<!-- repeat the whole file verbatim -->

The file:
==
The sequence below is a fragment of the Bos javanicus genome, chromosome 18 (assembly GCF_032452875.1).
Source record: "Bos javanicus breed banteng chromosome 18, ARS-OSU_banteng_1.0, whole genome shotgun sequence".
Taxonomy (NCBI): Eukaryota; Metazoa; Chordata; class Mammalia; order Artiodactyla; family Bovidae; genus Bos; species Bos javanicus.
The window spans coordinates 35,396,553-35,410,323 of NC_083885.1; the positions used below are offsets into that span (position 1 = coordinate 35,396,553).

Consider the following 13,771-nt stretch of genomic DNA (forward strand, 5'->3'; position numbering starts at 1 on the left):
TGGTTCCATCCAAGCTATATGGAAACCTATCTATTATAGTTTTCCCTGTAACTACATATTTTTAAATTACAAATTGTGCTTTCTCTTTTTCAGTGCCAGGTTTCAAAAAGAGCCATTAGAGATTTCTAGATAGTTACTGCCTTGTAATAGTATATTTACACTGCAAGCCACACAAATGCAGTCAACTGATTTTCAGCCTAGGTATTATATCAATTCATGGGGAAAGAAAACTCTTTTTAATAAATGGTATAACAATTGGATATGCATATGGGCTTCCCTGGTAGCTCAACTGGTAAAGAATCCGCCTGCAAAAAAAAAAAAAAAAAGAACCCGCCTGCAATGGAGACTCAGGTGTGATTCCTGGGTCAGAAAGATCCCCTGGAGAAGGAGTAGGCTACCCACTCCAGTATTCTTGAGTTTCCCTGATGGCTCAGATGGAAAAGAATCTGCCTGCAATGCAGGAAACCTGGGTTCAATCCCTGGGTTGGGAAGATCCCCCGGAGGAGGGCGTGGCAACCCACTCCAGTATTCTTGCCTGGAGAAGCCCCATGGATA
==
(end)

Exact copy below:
The sequence below is a fragment of the Bos javanicus genome, chromosome 18 (assembly GCF_032452875.1).
Source record: "Bos javanicus breed banteng chromosome 18, ARS-OSU_banteng_1.0, whole genome shotgun sequence".
Taxonomy (NCBI): Eukaryota; Metazoa; Chordata; class Mammalia; order Artiodactyla; family Bovidae; genus Bos; species Bos javanicus.
The window spans coordinates 35,396,553-35,410,323 of NC_083885.1; the positions used below are offsets into that span (position 1 = coordinate 35,396,553).

Consider the following 13,771-nt stretch of genomic DNA (forward strand, 5'->3'; position numbering starts at 1 on the left):
TGGTTCCATCCAAGCTATATGGAAACCTATCTATTATAGTTTTCCCTGTAACTACATATTTTTAAATTACAAATTGTGCTTTCTCTTTTTCAGTGCCAGGTTTCAAAAAGAGCCATTAGAGATTTCTAGATAGTTACTGCCTTGTAATAGTATATTTACACTGCAAGCCACACAAATGCAGTCAACTGATTTTCAGCCTAGGTATTATATCAATTCATGGGGAAAGAAAACTCTTTTTAATAAATGGTATAACAATTGGATATGCATATGGGCTTCCCTGGTAGCTCAACTGGTAAAGAATCCGCCTGCAAAAAAAAAAAAAAAAAGAACCCGCCTGCAATGGAGACTCAGGTGTGATTCCTGGGTCAGAAAGATCCCCTGGAGAAGGAGTAGGCTACCCACTCCAGTATTCTTGAGTTTCCCTGATGGCTCAGATGGAAAAGAATCTGCCTGCAATGCAGGAAACCTGGGTTCAATCCCTGGGTTGGGAAGATCCCCCGGAGGAGGGCGTGGCAACCCACTCCAGTATTCTTGCCTGGAGAAGCCCCATGGATA